Public Eye Award 2012: the Worst of the Worst Company

The next World Economic Forum is coming up and so it is time to start thinking about Public Eye Award Nominations.

Last year Barclays, Samsung and Freeport McMoran sweared they are good and not harming anyone. Barclays – betting on food and therefore making people starve all over the planet – was not convincing enough and won the Jury award for the most harmful company in 2011. Vale – the company building dams in the Amazon – was awarded by the public for the second award for its bad environmental impact. Over 88’000 people had voted.

Now, the Public Eye Award will also be given to a bad company this year. Until the 15th of September you can nominate whatever corporation you want on the official page.  The organizers – Berne Declaration and Greenpeace Switzerland – write: “the organization that nominates the winner of the Jury Award will be invited to join us in Davos in late January, to present its case at our international press conference.” Unfortunately, it is still quite easy to think about bad companies which are worth nominating. What are your ideas?

I will keep you posted about the nominations and the awards.

6 thoughts on “Public Eye Award 2012: the Worst of the Worst Company

  1. The unfortunate reality is that the vast majority of businesses around the world remain stuck in their old unsustainable ways. Pointing out the bad practices of a few businesses accomplishes little when so many businesses worldwide are also doing the exact same things, simply not on the same grand scale. Rather than bring attention to the worst businesses, it may be more constructive to bring public attention to the best businesses. Where are the awards for excellent performance? Where are the awards for companies that are doing the right thing, often at the risk of easy, short-term profit? Where are awards that encourage sound economic models that support overall wellness and community resilience, not simply shareholder return and GDP?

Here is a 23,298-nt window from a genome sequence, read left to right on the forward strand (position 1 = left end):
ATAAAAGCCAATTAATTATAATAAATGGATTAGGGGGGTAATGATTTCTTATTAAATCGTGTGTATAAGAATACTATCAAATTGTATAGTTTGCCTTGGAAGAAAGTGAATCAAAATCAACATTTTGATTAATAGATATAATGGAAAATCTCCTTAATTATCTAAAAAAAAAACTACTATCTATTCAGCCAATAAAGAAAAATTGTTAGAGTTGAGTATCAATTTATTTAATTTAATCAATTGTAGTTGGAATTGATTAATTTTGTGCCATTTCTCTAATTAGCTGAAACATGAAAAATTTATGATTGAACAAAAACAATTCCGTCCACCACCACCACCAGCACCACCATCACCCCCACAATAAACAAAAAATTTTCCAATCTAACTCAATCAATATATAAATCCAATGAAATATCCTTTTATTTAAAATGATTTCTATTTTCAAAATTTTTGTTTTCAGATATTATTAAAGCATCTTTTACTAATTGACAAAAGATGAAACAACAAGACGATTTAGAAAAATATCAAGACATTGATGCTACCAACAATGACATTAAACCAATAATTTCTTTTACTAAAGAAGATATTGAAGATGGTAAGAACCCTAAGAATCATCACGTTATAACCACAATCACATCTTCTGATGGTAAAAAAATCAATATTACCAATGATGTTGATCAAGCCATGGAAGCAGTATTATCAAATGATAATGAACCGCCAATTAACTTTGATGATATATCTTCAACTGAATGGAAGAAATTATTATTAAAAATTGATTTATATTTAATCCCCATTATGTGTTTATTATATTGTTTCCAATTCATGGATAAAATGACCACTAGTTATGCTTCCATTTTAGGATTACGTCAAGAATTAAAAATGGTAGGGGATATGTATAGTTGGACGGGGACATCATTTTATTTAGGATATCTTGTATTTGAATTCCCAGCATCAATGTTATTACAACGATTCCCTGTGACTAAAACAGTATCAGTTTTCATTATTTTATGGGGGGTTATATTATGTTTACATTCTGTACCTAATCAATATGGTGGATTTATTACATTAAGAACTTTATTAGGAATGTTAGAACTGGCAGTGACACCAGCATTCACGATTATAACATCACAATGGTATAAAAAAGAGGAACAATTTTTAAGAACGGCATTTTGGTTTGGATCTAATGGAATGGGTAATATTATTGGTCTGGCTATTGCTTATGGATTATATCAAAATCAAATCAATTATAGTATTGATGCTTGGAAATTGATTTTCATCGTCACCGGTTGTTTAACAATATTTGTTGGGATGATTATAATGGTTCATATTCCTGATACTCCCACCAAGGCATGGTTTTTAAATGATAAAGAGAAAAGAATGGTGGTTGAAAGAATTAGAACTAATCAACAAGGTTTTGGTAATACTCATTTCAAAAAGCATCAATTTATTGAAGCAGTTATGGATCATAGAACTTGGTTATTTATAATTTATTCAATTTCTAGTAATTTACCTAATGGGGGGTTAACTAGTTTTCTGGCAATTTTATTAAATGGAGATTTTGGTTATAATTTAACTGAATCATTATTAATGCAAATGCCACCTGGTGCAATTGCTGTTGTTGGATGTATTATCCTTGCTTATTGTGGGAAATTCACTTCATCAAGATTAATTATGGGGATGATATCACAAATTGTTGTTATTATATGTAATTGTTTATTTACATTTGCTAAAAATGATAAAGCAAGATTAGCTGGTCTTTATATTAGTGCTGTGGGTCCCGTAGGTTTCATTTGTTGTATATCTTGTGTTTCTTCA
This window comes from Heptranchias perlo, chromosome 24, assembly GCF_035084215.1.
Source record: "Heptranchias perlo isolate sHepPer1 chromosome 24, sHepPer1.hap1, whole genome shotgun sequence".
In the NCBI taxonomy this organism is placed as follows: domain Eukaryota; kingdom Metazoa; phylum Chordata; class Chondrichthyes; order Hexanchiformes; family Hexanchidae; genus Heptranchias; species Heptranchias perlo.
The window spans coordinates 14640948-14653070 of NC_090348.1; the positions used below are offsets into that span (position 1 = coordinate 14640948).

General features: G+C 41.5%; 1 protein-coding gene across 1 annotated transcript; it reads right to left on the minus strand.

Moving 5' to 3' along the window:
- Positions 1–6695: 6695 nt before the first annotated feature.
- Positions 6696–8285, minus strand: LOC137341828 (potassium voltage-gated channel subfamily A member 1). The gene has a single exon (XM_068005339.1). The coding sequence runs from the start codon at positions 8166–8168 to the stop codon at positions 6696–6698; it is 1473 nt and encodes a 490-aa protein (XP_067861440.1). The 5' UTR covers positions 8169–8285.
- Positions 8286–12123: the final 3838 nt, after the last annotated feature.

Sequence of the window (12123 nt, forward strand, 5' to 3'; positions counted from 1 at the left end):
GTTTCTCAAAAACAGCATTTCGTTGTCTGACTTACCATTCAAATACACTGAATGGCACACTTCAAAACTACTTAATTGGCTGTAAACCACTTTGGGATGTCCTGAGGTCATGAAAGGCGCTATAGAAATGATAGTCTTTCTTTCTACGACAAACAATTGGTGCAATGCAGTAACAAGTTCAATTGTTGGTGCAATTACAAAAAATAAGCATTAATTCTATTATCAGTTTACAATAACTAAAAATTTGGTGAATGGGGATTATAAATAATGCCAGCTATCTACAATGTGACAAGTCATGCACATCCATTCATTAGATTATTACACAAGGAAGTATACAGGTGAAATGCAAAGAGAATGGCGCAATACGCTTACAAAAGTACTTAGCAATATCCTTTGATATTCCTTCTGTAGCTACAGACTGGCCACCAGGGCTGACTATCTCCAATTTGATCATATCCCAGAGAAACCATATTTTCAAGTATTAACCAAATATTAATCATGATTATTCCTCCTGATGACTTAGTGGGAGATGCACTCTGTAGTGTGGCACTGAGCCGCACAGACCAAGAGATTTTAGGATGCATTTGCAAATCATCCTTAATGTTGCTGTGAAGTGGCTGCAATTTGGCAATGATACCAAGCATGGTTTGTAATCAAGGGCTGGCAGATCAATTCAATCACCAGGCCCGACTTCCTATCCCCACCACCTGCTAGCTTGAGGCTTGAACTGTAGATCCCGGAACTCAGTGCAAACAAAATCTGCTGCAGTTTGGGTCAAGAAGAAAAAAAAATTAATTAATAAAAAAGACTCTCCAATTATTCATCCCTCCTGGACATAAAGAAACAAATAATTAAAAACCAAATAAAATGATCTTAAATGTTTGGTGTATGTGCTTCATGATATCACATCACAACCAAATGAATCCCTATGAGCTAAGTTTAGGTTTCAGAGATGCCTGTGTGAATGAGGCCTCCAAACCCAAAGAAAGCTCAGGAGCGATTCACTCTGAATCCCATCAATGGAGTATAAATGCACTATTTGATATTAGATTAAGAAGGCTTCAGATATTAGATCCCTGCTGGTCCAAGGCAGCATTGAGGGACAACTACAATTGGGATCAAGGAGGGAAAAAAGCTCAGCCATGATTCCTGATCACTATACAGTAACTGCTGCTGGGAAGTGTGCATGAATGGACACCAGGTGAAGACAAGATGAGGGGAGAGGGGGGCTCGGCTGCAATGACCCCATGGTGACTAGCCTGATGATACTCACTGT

Businesses are more likely to listen to our message when we are positive and encouraging. When we are angry and accusatory businesses will become defensive and close their minds. Placing a vote on competing terrible options sounds too much like a political election. Rather than vote for the worst, let’s vote for the best, for a better economy, for a better world.

    • You make a valuable point here, Rob. However, I believe that this kind of event is also very important since it keeps the worst of the worst companies on alert because they know we are watching them and that these kind of acts are no longer tolerated.
      At the same time, I do think that companies do get kudos for good acts too and often at the slightest sign of a “good” practise…

  2. Nestle all the way. No amount of chocolate is worth losing Asian rainforests and the biodiversity that exists there.

    Great post again, Rahel 🙂

    • Nestlé is probably nominated every year in this award since in Switzerland most people are ashamed of that company and their negative impact all over the planet… yet they have to win the price but that can only be a matter of time.

  3. Pingback: A Scary Merger | Kosmos 9

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